Transparency within admissions benefits campus diversity

Joshua Kimbrell, Contributing Reporter

The following is an opinion article and opinion articles do not reflect the views of The Tulane Hullabaloo.

Tulane has the test scores and the applicants, but one thing it lacks is diversity. In a city with a white population of 33 percent, according to 2010 Census Bureau data, the admissions board selected an incoming freshman class that is 82.5 percent white. That a college so accommodating to its students would lack diversity is regrettable. 

At a college that enjoys worldwide recognition, diversity should not be a problem. Year after year, we are presented with classes consisting of a white majority where every other student is lumped together and classified as a student of color.

As a private university, Tulane can afford to be selective about the information it releases. No one except those involved in the admissions process fully know Tulane’s criteria for acceptance. The student body, faculty and alumni need to demand more transparency in the admissions process. Tulane is already a selective university. Now more effort must go into increasing diversity.

Since Tulane refuses to be more open about selection criteria within the admissions process, there are more questions than answers.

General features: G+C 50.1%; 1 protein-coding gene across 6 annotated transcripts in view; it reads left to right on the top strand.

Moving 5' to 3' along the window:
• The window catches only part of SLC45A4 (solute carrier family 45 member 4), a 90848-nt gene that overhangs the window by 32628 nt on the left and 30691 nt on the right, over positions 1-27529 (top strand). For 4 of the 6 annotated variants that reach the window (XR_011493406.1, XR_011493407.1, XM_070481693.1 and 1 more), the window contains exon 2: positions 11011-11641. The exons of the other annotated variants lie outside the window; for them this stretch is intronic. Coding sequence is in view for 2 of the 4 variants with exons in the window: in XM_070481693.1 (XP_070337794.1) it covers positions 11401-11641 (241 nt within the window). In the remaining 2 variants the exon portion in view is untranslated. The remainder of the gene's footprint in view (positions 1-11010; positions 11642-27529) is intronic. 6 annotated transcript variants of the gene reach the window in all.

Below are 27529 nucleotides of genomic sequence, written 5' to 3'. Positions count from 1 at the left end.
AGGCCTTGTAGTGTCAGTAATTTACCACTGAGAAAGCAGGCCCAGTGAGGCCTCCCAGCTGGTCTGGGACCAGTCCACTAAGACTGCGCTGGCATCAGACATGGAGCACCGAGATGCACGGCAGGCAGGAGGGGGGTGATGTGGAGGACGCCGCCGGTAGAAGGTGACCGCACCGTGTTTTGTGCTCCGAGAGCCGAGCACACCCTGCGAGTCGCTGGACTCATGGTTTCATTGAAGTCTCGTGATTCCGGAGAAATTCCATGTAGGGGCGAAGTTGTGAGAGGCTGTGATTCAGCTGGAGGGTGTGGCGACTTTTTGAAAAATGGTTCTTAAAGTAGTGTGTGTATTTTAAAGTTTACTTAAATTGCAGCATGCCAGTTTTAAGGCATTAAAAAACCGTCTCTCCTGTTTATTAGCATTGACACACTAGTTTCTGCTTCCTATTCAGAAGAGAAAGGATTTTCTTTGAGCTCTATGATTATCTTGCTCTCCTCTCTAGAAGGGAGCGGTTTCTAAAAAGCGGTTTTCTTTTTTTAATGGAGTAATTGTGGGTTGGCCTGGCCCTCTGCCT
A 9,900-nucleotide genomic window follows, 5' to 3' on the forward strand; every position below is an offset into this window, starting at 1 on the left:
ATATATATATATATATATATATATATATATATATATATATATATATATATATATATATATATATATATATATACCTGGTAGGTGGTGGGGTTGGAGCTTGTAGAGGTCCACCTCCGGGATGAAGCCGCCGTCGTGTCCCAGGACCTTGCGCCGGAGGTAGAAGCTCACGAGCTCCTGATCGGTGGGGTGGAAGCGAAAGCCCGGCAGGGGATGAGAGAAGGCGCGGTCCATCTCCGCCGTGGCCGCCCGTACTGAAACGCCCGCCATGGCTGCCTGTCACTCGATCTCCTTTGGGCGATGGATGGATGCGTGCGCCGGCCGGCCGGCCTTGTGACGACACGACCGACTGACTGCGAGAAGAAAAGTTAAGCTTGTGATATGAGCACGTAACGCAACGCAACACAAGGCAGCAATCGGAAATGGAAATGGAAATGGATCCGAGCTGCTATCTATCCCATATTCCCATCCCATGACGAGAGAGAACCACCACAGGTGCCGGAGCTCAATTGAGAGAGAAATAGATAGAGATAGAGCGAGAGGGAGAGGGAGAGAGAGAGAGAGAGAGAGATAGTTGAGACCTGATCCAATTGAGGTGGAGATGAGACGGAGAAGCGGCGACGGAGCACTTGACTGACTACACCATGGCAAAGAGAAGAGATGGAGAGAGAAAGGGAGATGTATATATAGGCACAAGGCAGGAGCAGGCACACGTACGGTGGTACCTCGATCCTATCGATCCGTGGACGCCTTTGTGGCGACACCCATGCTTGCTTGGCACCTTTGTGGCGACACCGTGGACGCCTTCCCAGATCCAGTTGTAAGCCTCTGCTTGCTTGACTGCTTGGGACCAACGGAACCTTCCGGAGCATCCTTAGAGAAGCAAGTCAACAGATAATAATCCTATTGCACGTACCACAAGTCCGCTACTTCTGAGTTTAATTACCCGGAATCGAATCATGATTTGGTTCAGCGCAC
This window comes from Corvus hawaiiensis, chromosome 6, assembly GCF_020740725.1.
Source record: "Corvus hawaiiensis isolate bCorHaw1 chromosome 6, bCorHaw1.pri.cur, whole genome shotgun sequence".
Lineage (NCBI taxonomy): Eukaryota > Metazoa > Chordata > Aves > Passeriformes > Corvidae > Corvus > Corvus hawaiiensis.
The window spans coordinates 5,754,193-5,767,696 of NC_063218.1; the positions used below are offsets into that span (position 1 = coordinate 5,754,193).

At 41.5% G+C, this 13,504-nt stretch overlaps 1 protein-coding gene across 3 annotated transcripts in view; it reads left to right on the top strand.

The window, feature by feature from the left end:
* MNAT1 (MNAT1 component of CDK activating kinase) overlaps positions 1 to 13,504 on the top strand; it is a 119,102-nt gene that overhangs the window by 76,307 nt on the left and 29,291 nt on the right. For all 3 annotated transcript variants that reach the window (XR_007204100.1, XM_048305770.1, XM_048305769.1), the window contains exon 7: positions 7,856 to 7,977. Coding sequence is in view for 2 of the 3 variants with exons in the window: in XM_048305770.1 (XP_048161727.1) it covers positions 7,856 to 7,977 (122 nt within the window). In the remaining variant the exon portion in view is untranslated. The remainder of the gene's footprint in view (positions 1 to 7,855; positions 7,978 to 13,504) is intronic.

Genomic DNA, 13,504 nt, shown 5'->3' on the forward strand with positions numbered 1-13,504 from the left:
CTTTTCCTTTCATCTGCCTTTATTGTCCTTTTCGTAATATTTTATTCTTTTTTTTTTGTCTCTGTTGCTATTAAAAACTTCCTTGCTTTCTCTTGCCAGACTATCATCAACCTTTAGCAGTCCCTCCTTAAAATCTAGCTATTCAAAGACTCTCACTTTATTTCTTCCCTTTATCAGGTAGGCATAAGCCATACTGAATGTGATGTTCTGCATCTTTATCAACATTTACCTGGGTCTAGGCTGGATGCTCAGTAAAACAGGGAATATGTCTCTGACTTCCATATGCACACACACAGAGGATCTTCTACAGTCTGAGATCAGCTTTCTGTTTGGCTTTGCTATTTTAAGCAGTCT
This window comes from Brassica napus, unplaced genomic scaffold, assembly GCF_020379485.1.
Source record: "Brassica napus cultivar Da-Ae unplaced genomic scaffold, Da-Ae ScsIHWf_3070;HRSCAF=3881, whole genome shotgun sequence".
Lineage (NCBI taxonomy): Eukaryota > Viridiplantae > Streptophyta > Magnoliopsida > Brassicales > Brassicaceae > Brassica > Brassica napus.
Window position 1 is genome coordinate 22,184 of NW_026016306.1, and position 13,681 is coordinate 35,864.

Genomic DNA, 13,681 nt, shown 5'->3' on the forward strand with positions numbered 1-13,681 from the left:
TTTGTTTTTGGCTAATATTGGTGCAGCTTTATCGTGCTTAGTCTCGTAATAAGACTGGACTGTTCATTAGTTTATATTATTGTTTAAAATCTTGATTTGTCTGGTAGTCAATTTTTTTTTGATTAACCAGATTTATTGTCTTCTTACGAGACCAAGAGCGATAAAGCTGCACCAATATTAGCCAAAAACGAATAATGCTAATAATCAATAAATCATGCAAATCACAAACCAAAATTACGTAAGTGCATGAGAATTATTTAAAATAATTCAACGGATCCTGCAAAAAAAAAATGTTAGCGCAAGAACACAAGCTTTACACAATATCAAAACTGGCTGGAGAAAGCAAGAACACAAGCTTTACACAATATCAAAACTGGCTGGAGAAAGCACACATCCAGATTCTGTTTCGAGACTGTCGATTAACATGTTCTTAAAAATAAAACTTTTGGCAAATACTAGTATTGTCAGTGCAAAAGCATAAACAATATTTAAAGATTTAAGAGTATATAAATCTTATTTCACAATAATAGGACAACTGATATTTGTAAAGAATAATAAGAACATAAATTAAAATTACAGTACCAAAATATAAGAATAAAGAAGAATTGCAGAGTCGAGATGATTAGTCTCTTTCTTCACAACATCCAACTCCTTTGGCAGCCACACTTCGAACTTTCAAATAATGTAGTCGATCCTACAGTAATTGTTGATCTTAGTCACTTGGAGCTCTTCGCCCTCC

Based on the blog of Senior Associate Director of Admissions Jeff Schiffman, the class of 2018 has the highest two-section SAT average in Tulane history. The university spends considerable effort to select students with high SAT scores. While including people that will improve the Tulane community is very important, it is also relevant to include students from all steps of life. As many teachers themselves say, learning experiences take place more often outside of the classroom than inside.

The problem is not isolated to one demographic. The secrecy in the admissions process restricts the ability of the Tulane community to understand the problem, much less face it. We do not know the specifics of the term “students of color.” The term is ambiguous. When asked to break down the demographic of “students of color,” Director of Undergraduate Admissions Faye Tydlaska said to refer to Schiffman’s blog or call the admissions office. Schiffman’s blog did not contain the information, and the admissions office said to speak to Tydlaska.  

Addressing the lack of diversity can be difficult to accomplish, but Tulane must first address the root of the problem by increasing transparency within admissions. 

Joshua Kimbrell is a freshman in the Newcomb-Tulane College. He can be reached for comment at [email protected]

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